Where do Giraffes Live?
Giraffes live on only one continent - Africa. These animals are found between Chad in Central Africa and South Africa. Giraffes live in savannas, grasslands, and open woodland. The tall giraffe uses their own elongated neck and tongue to get to the top of African trees. Africa gives the ideal balance of heat, vegetation, and rain to keep the giraffe content for about 25 years.
Giraffes live in sub-Saharan Africa, south of the Sahara Desert, from Niger all the way to Zimbabwe and Botswana. The largest concentration is in central eastern Africa. Many wild giraffes populate Kenya and Tanzania. Masai giraffes live in the Serengeti while the Nigerian giraffe is found in Western Africa.
Giraffes live in an ecosystem called the savanna. The African savanna is basically composed of rolling grasslands that stay warm throughout the year. Temperatures during the dry season range from about 68 degrees to 78 degrees and during the wet season, temperatures increase to between 78 degrees and 88 degrees.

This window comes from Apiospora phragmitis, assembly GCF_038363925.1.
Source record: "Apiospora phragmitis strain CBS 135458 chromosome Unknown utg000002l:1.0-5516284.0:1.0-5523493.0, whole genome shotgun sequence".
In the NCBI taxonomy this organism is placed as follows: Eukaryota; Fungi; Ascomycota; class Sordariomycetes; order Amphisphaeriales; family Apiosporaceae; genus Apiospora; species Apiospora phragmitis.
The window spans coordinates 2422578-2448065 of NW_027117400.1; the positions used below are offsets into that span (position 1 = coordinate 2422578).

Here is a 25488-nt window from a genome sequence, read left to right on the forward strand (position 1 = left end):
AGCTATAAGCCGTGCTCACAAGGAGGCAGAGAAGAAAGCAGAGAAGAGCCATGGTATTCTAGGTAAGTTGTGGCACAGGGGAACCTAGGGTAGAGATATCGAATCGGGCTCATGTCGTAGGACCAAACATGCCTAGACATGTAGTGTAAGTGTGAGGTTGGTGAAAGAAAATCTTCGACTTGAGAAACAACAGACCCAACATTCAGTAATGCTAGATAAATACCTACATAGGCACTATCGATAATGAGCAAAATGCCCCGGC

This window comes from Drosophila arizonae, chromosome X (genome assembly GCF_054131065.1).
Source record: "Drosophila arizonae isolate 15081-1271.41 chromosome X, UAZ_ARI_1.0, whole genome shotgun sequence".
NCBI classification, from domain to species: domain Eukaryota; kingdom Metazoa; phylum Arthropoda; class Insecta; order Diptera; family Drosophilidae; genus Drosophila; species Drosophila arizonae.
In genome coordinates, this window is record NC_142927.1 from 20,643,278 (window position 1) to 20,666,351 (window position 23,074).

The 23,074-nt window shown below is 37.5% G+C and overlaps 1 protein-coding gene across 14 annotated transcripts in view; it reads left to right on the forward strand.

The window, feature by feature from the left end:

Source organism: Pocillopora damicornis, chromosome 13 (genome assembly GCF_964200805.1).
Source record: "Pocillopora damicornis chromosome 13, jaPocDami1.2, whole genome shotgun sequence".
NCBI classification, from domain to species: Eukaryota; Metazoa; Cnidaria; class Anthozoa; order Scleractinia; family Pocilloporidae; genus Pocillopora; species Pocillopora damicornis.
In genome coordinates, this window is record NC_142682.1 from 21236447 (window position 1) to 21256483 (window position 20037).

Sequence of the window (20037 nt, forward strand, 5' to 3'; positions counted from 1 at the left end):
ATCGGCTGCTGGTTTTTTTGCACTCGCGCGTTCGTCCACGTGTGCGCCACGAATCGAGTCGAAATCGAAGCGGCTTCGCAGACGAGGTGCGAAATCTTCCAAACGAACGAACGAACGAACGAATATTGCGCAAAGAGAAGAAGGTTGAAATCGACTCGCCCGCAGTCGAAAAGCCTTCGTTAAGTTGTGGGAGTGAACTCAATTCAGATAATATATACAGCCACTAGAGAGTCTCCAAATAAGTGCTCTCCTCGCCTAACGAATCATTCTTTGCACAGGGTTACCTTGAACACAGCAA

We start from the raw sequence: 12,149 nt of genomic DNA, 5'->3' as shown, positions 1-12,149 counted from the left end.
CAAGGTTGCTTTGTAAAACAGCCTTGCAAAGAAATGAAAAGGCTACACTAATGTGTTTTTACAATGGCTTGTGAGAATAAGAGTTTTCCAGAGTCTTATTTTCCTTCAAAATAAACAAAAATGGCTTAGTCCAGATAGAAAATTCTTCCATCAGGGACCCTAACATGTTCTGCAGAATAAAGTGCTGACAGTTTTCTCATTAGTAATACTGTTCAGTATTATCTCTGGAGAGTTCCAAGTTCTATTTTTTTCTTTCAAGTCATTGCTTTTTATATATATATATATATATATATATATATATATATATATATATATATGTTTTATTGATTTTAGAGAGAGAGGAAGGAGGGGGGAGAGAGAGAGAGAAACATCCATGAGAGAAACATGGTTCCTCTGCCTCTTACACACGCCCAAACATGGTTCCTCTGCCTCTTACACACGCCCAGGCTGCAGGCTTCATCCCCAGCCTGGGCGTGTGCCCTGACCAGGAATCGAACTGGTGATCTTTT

Savannas are mostly found in deserts and the tropical rain forests, which are wet enough to grow a smattering of trees together with the shrubs, but extremely dry for woodlands.
The African savanna is just like arid Colorado, at least in dry season. Giraffes can go for long periods without any water, but they still require plant-based nutrition for survival. This makes the African savannas the ideal climate for this animal.
Unlike the Sahara, a desert without any rainfall, the African savanna experiences a humid wet season between May and November. The rain allows trees and other plants to grow and give nutrition to the wild giraffe.
Sources of Food
All giraffes are herbivores. They prefer to feed on tender leaves and some buds but will also eat flowers and other fruits in season. The acacia leaves provide most of the giraffe’s food. In the wet season, giraffes eat deciduous trees, vines, and shrubs. During a dry season, they may eat hearty evergreens next to rivers and streams.